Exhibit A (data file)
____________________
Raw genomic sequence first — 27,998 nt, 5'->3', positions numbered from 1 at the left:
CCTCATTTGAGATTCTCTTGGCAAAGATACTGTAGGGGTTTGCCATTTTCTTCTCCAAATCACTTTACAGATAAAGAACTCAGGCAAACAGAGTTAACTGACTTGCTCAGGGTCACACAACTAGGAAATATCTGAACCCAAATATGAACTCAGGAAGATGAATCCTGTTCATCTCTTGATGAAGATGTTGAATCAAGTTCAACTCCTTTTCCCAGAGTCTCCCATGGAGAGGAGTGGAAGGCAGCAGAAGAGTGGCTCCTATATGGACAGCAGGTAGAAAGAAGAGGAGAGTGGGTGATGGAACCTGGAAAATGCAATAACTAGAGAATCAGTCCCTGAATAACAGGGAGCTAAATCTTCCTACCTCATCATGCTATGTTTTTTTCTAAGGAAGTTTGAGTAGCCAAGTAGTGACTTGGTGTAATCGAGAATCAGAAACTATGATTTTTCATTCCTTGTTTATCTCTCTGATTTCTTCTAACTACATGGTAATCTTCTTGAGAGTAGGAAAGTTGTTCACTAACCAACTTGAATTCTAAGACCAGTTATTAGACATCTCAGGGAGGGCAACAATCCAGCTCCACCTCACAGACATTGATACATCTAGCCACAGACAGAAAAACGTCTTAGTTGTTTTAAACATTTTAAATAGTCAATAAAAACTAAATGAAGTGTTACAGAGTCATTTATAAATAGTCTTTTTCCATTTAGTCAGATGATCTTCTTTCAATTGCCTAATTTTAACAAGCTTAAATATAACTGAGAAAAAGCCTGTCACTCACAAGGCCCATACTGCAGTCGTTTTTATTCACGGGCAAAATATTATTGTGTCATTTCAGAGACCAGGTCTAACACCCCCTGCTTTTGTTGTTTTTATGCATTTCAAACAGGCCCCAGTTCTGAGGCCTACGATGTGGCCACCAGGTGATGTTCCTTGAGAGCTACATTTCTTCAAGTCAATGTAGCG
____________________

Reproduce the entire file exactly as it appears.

Raw genomic sequence first — 27,998 nt, 5'->3', positions numbered from 1 at the left:
CCTCATTTGAGATTCTCTTGGCAAAGATACTGTAGGGGTTTGCCATTTTCTTCTCCAAATCACTTTACAGATAAAGAACTCAGGCAAACAGAGTTAACTGACTTGCTCAGGGTCACACAACTAGGAAATATCTGAACCCAAATATGAACTCAGGAAGATGAATCCTGTTCATCTCTTGATGAAGATGTTGAATCAAGTTCAACTCCTTTTCCCAGAGTCTCCCATGGAGAGGAGTGGAAGGCAGCAGAAGAGTGGCTCCTATATGGACAGCAGGTAGAAAGAAGAGGAGAGTGGGTGATGGAACCTGGAAAATGCAATAACTAGAGAATCAGTCCCTGAATAACAGGGAGCTAAATCTTCCTACCTCATCATGCTATGTTTTTTTCTAAGGAAGTTTGAGTAGCCAAGTAGTGACTTGGTGTAATCGAGAATCAGAAACTATGATTTTTCATTCCTTGTTTATCTCTCTGATTTCTTCTAACTACATGGTAATCTTCTTGAGAGTAGGAAAGTTGTTCACTAACCAACTTGAATTCTAAGACCAGTTATTAGACATCTCAGGGAGGGCAACAATCCAGCTCCACCTCACAGACATTGATACATCTAGCCACAGACAGAAAAACGTCTTAGTTGTTTTAAACATTTTAAATAGTCAATAAAAACTAAATGAAGTGTTACAGAGTCATTTATAAATAGTCTTTTTCCATTTAGTCAGATGATCTTCTTTCAATTGCCTAATTTTAACAAGCTTAAATATAACTGAGAAAAAGCCTGTCACTCACAAGGCCCATACTGCAGTCGTTTTTATTCACGGGCAAAATATTATTGTGTCATTTCAGAGACCAGGTCTAACACCCCCTGCTTTTGTTGTTTTTATGCATTTCAAACAGGCCCCAGTTCTGAGGCCTACGATGTGGCCACCAGGTGATGTTCCTTGAGAGCTACATTTCTTCAAGTCAATGTAGCG